They Took Their Money And Their Risks

Mercenary Team On Lost What do you think of mercenaries, people who kill people and break things for money?  The Scottish poet Hugh MacDiarmid wasn’t shy about telling people how he felt:

It is a God-damned lie to say that these
Saved, or knew, anything worth any man’s pride.
They were professional murderers and they took
Their blood money and their impious risks and died.
In spite of all their kind some elements of worth
With difficulty persist here and there on earth.
(Another Epitaph on an Army of Mercenaries)

I am sharing this with you because I am continuing my evaluation of my relationship with watching and following American professional football, as part of the Deep Evaluation practice/attitude of the New Message from God. Before I go any further with this, let me clarify something about the Deep Evaluation practice. I am offering no opinions whatsoever about anyone else’s involvement with football, or anything else, for that matter. I freely accept the possibility that someone else’s involvement with football might be a positive influence on them, making them a better person than they would be otherwise.

I vividly recall a conversation I had with a person who was a little less football-literate than I was, during the glory days of the Dallas Cowboys in the early 1990’s. They asked if any of the star players of the team (quarterback Troy Aikman, running back Emmitt Smith, wide receiver Michael Irvin) actually came from Dallas. None of them did. In fact, very few NFL players actually grew up in the city of the team for which they play. The person said “Oh, so they’re kind of like mercenaries. They don’t have any particular loyalty to their city, but they offer their services to the highest bidder.” I freely confess to being annoyed by this comparison, but on further review, I was much more annoyed by my lack of a snappy comeback at the time.

One might argue that football players don’t try to kill people and break things. But aren’t both mercenaries and football players making a tradeoff between money and risk? I recall a time when Troy Aikman was asked where the Super Bowl was going to be played after receiving a major concussion (one of ten concussions in his NFL career). He said “Henryetta?” (as in Henryetta, Oklahoma, his home town). The National Football League recently agreed to a $765 million tentative settlement over concussion-related injuries among its 18,000 retired players.  Have we agreed to the principle of a tradeoff between money and risk?  Are we now merely negotiating over the amount of money and the amount of violence?  Should I reduce or expand my investment of time, attention, emotion, etc., in this enterprise?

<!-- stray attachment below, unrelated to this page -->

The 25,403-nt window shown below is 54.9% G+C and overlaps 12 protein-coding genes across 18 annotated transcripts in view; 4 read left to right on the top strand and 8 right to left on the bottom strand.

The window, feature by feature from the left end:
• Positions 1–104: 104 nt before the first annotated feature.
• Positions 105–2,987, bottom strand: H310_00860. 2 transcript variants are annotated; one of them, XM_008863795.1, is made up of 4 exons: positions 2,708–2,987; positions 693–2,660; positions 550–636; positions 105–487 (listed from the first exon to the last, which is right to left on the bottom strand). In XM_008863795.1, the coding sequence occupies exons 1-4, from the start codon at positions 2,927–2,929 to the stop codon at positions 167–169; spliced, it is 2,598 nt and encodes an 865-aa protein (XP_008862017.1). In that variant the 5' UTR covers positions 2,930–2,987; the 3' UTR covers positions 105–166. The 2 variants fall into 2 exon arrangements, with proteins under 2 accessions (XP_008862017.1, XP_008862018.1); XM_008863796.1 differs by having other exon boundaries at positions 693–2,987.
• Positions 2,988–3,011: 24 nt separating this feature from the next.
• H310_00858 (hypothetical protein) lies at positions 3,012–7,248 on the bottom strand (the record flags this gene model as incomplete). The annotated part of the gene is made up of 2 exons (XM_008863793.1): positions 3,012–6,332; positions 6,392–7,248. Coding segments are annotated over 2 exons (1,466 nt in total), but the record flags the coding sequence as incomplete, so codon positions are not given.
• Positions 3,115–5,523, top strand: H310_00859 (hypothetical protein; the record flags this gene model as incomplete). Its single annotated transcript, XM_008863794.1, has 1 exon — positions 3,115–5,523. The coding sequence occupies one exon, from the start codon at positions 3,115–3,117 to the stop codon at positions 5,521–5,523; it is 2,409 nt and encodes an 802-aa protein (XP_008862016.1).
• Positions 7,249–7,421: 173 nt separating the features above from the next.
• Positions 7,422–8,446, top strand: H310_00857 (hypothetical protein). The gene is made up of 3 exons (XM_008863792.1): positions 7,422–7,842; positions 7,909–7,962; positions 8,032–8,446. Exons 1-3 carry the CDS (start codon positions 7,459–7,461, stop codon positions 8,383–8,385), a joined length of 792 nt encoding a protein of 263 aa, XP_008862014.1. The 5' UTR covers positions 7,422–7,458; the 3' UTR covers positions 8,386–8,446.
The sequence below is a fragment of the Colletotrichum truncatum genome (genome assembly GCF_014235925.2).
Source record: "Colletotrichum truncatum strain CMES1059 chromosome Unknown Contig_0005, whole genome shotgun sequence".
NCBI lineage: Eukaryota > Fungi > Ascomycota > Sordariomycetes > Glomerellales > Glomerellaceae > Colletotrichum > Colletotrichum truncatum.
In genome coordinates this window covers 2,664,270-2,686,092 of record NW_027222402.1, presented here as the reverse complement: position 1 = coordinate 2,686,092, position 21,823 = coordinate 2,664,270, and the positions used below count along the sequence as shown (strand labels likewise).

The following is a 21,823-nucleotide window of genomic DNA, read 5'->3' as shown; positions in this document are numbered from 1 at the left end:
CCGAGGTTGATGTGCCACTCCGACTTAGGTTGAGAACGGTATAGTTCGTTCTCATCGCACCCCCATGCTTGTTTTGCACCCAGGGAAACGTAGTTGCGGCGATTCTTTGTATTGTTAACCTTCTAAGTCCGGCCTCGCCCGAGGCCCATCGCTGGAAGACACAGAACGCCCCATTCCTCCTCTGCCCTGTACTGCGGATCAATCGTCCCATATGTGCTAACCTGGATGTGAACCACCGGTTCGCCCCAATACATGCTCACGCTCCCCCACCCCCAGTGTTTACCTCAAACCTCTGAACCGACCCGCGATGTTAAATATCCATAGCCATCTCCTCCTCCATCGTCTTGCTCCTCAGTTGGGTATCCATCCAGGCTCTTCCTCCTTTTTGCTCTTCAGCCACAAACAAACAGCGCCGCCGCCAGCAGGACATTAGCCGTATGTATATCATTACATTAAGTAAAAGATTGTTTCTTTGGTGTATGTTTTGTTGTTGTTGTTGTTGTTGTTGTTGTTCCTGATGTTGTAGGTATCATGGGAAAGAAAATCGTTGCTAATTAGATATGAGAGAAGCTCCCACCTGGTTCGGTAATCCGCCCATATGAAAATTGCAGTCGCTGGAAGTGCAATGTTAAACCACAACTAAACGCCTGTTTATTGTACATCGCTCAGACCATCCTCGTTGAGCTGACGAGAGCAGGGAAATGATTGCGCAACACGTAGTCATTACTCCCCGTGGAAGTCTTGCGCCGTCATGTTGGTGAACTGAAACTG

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One thought on “They Took Their Money And Their Risks

  1. Doug,
    As someone who grew up in Pittsburgh, and started going to games in 1978 when the Steelers were perhaps the greatest professional sports team ever assembled, I can tell you: I am a football addict and I am seeing how it has given me very little in my life and taken a great deal from me in terms of time and energy. Seen objectively, being a “fan” is insane and a complete waste of time.

    Having acknowledged that: I can’t quit cold turkey. I am taking steps: 1) No more watching non-Steeler games, 2) no more blogging about the Steelers, 3) no more going to games.

    I suppose it helps that the team isn’t very good this year and several of the players are outright hoods. Still, the New Message showed me how much I have given to the Steelers and how little I got back in return.

    My examination of myself is also helping me to understand and have compassion for millions of other fans all over the Earth who have no sense of purpose in their lives, are far from Knowledge and thus seek identity and mission from a professional sports team comprised of mercenaries. It is a HUGE drain on society and life on the planet. It is a great distraction of time, money and energy that could be spent making a contribution on our troubled planet.

    You have touched on a very big subject. Thanks for bringing it up. Your friend may not have known about American football but he was wise and perceptive.

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